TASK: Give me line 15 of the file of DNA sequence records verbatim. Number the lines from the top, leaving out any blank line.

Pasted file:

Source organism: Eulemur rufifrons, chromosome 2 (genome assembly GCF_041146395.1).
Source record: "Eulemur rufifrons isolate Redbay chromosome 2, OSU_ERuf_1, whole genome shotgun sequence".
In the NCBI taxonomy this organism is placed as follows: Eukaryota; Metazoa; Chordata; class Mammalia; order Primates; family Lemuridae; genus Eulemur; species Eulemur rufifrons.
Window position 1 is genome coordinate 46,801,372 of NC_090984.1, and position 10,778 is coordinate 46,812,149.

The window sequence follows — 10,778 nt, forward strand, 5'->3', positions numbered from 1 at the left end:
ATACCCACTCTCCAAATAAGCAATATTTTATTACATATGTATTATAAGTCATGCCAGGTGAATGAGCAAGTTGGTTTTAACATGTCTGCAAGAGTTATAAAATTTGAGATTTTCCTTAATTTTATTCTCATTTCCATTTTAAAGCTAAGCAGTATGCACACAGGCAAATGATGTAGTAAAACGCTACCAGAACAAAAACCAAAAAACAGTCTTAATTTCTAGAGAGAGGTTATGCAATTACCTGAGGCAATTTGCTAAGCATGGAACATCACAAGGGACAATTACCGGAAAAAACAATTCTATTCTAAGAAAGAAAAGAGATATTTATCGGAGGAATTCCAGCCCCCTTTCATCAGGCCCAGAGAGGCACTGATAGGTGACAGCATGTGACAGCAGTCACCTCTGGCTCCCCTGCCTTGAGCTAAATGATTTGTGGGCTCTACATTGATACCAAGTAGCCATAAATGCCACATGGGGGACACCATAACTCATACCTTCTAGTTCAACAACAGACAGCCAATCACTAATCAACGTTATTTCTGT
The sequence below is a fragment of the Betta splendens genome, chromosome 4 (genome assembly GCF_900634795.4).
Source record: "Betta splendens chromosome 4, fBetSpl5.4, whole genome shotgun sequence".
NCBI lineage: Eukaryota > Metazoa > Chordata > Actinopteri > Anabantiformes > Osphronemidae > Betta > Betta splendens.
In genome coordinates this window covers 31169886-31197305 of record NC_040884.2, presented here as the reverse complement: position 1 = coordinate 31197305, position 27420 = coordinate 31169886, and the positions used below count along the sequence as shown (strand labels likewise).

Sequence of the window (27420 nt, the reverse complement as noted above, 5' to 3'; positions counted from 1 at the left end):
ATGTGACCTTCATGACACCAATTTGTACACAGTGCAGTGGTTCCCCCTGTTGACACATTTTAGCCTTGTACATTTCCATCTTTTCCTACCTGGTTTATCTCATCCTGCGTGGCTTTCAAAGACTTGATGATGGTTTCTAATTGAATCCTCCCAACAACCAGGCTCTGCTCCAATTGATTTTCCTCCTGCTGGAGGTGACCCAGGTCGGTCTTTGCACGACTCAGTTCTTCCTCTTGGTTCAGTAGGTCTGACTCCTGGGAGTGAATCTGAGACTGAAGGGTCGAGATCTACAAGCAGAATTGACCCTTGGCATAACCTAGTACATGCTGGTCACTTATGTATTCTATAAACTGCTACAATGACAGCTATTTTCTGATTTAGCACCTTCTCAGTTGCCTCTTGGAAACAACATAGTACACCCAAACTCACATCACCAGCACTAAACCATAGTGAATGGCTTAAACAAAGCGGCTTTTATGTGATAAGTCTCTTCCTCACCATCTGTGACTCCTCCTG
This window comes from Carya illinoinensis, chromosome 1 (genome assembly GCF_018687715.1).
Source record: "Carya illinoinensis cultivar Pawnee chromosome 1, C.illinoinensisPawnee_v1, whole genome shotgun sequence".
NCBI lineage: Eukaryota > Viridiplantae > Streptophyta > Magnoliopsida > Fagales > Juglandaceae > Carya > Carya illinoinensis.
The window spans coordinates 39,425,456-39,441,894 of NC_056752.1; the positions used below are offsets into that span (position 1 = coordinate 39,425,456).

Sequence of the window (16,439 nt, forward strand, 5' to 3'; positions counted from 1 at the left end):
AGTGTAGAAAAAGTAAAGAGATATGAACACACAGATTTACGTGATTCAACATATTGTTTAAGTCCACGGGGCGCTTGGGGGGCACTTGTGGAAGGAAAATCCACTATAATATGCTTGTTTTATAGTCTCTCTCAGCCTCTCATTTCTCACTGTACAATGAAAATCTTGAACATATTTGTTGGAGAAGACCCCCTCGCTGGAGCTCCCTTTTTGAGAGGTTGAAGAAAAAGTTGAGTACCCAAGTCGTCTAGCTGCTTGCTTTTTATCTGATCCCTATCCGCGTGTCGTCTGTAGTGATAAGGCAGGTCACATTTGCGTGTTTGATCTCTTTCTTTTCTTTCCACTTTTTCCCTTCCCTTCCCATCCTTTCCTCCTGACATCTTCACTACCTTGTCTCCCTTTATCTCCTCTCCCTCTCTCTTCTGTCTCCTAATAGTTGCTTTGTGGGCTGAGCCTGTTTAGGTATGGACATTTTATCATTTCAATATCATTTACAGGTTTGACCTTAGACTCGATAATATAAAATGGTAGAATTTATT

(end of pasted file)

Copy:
NCBI lineage: Eukaryota > Viridiplantae > Streptophyta > Magnoliopsida > Fagales > Juglandaceae > Carya > Carya illinoinensis.